The general knowledge test has 50 questions and you will need to get 40 (or 80%) correct in order to pass.

How to Prepare

The CDL manual is a great resource for studying, but nothing can replace the specialized instruction you receive in a driver training program. Be sure to take notes and ask questions in class to ensure the information is clear to you. On test day, take a deep breath and know you’ve received the proper training and that you studied hard.

For more information on driver training and how to prepare for your CDL tests contact us today.

How to Get a CDL and Start Driving Commercially in Louisiana

 

The demand for commercial truck drivers in Louisiana offers ample career opportunities for those who want a stable career and enjoy the open road. Anyone that drives commercially must have a valid CDL license. If you are planning to be a commercial truck driver in Louisiana, you’ll have to know how to get a Commercial Driver’s license. At DDA, we can provide the training you’ll need to get your Class A CDL.

Requirements for Getting a CDL

  • Drivers must be 18 years old to commercially drive within Louisiana or 21 years old (at the time of graduation) to become an OTR long-haul driver.
  • CDL drives must possess a valid, personal driver’s license for more than one year
  • You must be able to pass a DOT physical, including hearing and visions tests for color blindness, at least 20/40 vision with eyeglasses, and at least 70 degrees field of vision.

Additionally, ensure you get this documentation ready:

  • Proof of Louisiana address
  • Proof of your citizenship such as a birth certificate or certification of naturalization

CDL Training

The CDL training programs at DDA will prepare you to take the written CDL exam and road tests. Each program is an entry-level program, meaning no previous driving experience is required to enroll. We can assist with obtaining your Commercial License Permit, as well as your final Class A license with endorsements. You’ll practice and prepare for the CDL knowledge test, the CDL endorsement tests, and the CDL driving skills test.

At DDA, we specialize in Class A CDL training and have bee teaching students to safely drive commercial tractor trailers (semi trucks/18-wheelers) since 1972. Our programs and classroom work are regularly updated to meet or exceed current industry standards. Our current training campuses are located in

Start Driving

Job placement assistance is available to each student at DDA, no matter which program you are enrolled in. Recruiters from national and local companies regularly visit our campuses for presentations on starting your trucking career. Once you have completed your CDL training with us, and have obtained your Louisiana Commercial Driver’s License, you’ll move on to training with your new employer before hitting the open road as a solo driver.

For more information on enrolling in our commercial driving school and preparing to obtain your Louisiana Commercial Driver’s License, give us a call today! 1-800-551-8900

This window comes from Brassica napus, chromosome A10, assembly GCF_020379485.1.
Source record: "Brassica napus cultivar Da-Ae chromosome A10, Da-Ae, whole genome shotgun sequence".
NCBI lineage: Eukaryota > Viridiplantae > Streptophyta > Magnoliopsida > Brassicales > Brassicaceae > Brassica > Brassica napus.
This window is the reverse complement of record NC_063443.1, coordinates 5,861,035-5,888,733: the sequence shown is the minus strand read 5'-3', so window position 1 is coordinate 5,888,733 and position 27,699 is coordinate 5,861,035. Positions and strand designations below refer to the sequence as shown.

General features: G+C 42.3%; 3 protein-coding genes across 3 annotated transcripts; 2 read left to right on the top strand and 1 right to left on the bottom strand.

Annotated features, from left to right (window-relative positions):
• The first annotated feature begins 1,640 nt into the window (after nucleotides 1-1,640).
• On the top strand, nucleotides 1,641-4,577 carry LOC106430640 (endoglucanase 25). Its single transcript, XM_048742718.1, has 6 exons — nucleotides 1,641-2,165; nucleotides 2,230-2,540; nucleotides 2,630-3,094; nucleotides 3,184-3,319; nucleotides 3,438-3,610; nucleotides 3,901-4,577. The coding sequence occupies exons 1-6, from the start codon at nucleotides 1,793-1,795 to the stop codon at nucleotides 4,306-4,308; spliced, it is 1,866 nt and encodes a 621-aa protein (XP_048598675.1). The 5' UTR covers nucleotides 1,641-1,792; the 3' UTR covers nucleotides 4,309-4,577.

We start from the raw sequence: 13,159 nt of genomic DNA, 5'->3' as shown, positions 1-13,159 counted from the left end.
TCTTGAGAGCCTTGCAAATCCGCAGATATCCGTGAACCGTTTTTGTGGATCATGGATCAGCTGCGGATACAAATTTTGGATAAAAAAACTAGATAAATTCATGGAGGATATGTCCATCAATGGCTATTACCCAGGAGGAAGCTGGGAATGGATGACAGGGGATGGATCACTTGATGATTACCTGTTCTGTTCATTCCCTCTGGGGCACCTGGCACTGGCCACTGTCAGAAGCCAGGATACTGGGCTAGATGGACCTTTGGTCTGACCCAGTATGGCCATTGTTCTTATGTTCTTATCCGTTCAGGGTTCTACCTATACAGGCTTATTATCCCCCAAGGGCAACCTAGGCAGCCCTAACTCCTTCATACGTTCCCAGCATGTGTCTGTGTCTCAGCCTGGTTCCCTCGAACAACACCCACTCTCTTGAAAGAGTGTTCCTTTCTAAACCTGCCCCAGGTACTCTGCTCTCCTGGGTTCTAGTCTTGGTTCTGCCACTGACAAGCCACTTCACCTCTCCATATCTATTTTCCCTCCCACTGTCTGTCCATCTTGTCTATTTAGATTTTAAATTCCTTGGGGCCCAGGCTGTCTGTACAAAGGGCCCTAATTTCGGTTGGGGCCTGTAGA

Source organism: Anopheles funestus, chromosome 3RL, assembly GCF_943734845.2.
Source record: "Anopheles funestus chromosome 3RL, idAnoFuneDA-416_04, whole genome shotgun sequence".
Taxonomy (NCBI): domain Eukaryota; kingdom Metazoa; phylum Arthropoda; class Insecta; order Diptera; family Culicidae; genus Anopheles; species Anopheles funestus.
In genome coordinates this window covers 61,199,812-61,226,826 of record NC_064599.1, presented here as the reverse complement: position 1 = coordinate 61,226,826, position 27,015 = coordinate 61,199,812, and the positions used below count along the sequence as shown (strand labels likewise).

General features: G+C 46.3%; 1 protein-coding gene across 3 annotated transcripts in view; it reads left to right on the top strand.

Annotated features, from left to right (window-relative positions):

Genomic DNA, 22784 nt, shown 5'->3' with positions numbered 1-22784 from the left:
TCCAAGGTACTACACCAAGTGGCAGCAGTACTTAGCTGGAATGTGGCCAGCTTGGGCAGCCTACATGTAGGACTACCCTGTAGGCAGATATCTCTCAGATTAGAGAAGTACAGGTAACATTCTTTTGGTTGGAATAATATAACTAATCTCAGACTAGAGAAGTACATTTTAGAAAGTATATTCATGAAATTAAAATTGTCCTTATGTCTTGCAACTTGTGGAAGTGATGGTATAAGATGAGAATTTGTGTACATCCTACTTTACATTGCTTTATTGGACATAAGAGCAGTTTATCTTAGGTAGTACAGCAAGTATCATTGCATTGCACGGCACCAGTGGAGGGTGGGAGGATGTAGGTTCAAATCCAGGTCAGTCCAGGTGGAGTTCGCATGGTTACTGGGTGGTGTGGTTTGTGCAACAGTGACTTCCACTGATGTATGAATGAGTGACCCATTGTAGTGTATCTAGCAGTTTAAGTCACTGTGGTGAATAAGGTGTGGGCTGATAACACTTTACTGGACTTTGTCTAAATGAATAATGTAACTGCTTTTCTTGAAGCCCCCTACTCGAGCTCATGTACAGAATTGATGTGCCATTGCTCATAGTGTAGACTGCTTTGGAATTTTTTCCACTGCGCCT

This article was originally published in 2017 and has been updated for 2019. 

8 Trailer Types You May (Will) Tow as a Truck Driver

 

The trucking industry involves driving many types of trucks and hauling trailers that carry a wide variety of cargo. As a truck driver, you are likely to find yourself towing goods of all shapes and sizes: from food items to entire houses, and everything in between.

Which type of cargo you are carrying will determine which of many trailer types you use. Trucking trailers vary significantly in terms of size, and each has different requirements and regulations, as does the cargo it carries. This means that each type of trailer brings with it a dramatically different driving experience, so it’s important to know what type of trailer you’re hitching to your rig before you get on the road.

At Diesel Driving Academy, we make sure that our drivers are well-equipped long before they get into the truck. As a start, we put together a list of eight common types of trailers that you will likely find yourself hauling during your time as a truck driver.

1. Standard Freight Trailer

This is the most common type of trailer—the enclosed, rectangular trailers typically associated with semi-trucks and used for traditional store shipping. These trailers protect their contents from the elements, as they are fully enclosed, and are used to carry boxed, crated, and palletized freight, which are unloaded using a forklift. They vary in length from approximately 28 to 53 feet and in width from 8 to 8.5 feet. They are generally between 12.5 and 13.5 feet in height. Most have an axle-to-wheel ratio of 2:8, but heavy loads often use a 3:12 or 4:16 ratio.

2. Refrigerated Truck Trailer

Also know as “Reefer” trailers, these cargo holders are insulated and refrigerated, in order to transport perishable and/or frozen goods, including food items and pharmaceuticals. Reefer trailers have cooling units installed, usually toward the front, to keep their contents cool and fresh. Reefer trailers usually have similar dimensions to standard trailers, with the addition of a fuel tank stored beneath the trailer.